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MAIN DECISIONS MADE AT GLOBAL FUND APRIL BOARD MEETING
GFO Issue 89

MAIN DECISIONS MADE AT GLOBAL FUND APRIL BOARD MEETING

Author:

Bernard Rivers

Article Type:
News

Article Number: 2

ABSTRACT The main decision points are summarised.

The main decisions made by the Global Fund Board at the meeting that ended yesterday were, in chronological order, as follows. (For precise wording of what the Board agreed, check in

www.theglobalfund.org/documents/board/17/GF-B17-DecisionPoints.pdf for the Decision Points specified below.)

  1. New TRP members: The Board approved nine new members for the TRP. The TRP now has 35 members, of whom 57% are male and 43% are female. 51% come from developing countries. [See Decision Point 4.]
  2. Grant closure costs: The Board delegated to the Secretariat authority to approve certain additional funding to cover grant-closure costs for terminated grants, so long as the total funding for the grant does not exceed the amount originally approved by the Board. [See Decision Point 6.]
  3. Inspector General priorities: The Board agreed on priorities for the new Inspector General. (The previous Inspector General left the Fund after a complete breakdown of the relationship between him and the Secretariat.) [See Decision Point 9.]
  4. Budget Framework: The Board agreed a framework for computing the Fund’s budget. [See Decision Point 10.]
  5. UNITAID and UNAIDS: The Board agreed basic approaches to its ongoing relationships with UNITAID and UNAIDS. [See Decision Points 11 and 15.]
  6. Affordable Medicines Facility for Malaria: The most effective anti-malaria drug is artemisinin combination therapy (ACT), but for many people it is too expensive. To help in this regard, the Board agreed at its last meeting to look into hosting the Affordable Medicines Facility – malaria (AMFm), formerly known as the Global ACT Subsidy. The idea is to help reduce the price for ACTs by negotiating with drug companies as well as by providing co‑payments or subsidies to purchasers of the drugs. After multiple committee meetings involving intense negotiations, the Board had, by this week’s meeting, made some progress in deciding how all this will be handled, but it still has a long way to go. The Board agreed that the Secretariat will “prepare” to host and manage the AMFm within the Fund, subject to final approval at the next Board meeting of a policy framework and implementation plan that has still to be developed by the Secretariat under the oversight of an ad-hoc committee of the Board and others that is yet to be set up. [See Decision Points 16.]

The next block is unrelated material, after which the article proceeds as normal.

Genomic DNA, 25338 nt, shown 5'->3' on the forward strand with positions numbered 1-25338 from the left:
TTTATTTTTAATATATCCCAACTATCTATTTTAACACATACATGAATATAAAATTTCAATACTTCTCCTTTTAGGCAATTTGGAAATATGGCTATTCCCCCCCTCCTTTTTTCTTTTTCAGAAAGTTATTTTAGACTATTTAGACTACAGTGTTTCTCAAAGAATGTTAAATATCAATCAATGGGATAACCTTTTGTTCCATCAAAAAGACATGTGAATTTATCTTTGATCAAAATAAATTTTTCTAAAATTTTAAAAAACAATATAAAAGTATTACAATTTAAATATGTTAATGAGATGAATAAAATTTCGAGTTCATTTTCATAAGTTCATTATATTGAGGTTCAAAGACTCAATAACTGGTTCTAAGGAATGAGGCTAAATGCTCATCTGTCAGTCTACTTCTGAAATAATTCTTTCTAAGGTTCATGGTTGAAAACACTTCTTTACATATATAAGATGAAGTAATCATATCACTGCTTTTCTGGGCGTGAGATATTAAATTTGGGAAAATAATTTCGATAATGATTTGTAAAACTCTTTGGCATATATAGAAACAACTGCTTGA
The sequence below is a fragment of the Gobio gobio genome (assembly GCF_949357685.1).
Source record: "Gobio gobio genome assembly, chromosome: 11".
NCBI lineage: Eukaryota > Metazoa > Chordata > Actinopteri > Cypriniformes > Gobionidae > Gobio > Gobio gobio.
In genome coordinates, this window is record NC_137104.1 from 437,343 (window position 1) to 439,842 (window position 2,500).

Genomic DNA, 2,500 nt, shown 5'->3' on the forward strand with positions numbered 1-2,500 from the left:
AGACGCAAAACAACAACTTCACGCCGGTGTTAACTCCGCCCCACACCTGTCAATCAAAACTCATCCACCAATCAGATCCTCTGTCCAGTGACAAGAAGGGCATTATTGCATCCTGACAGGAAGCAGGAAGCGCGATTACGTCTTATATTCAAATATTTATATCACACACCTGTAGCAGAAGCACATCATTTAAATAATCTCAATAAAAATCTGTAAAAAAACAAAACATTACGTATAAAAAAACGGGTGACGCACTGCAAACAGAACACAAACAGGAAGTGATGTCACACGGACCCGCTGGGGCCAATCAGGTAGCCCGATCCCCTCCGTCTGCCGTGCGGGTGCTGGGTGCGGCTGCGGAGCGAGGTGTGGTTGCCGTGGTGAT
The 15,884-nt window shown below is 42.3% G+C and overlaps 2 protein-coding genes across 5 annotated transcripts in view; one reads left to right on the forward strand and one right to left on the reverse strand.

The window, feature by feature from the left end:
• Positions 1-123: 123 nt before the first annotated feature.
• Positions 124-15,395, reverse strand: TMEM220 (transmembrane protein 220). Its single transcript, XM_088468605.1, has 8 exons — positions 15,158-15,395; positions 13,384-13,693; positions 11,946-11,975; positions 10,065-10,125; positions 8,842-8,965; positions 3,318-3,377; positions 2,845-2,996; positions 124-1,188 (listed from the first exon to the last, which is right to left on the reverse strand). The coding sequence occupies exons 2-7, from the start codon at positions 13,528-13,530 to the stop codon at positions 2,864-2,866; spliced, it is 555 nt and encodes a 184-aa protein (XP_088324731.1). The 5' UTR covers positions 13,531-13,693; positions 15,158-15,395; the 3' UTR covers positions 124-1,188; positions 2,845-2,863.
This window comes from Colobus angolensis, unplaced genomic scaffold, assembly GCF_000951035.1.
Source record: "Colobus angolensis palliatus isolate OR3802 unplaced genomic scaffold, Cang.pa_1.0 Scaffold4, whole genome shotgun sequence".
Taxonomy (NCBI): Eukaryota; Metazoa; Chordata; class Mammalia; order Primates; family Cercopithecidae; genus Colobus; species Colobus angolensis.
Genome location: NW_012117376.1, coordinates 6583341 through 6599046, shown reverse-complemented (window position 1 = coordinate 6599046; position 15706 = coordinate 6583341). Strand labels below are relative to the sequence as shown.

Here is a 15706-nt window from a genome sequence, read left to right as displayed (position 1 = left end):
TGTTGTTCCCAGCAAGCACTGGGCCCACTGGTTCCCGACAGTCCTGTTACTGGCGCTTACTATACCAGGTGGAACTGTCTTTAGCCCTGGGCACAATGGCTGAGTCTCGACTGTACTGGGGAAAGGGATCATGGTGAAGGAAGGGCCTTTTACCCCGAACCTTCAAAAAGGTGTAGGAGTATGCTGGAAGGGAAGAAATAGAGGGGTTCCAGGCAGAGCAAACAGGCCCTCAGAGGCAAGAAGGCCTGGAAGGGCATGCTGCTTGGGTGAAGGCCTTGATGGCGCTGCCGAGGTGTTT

7. Board seats for malaria and tuberculosis: The Board currently has non-voting seats for UNAIDS, WHO and the World Bank. Thus, there is a seat (held by UNAIDS) representing HIV/AIDS, but no seat for the Roll Back Malaria Partnership or for the Stop TB Partnership. This imbalance has twice been referred to the Fund’s Policy and Strategy Committee (PSC), but PSC members had been unable to agree on increasing the size of the board, on having the UNAIDS seat be shared by the three diseases, or on any other solution. The Board discussed the matter, came up with no solution, and sent it to the PSC for a third time. [See Decision Points 17.]
  8. Increased emphasis on malaria: The Board urged countries to submit ambitious proposals aimed at scaling up comprehensive malaria control programs, particularly the distribution of long-lasting insecticide treated nets and ACTs. The Board also urged countries to consider revising budgets for existing Global Fund grants so as accelerate implementation of such programs. [See Decision Points 18.]
  9. Transition from Administrative Services Agreement with WHO: At its previous meeting, the Board had agreed that by the end of 2008 the Fund will terminate its Administrative Services Agreement with WHO. (Under the Agreement, WHO has been responsible for certain aspects of Global Fund administration. New procedures are to be put in place that the Fund controls more directly.) At this meeting, the Board acknowledged that not all of these new arrangements can be put in place by the end of this year and that accordingly, certain such services will continue to be handled by WHO for up to nine further months. [See Decision Points 20.]
  10. Launch of Round 9: See separate article, above. [See Decision Points 23.]

For further details and background papers, see www.theglobalfund.org/en/about/board/seventeenth.

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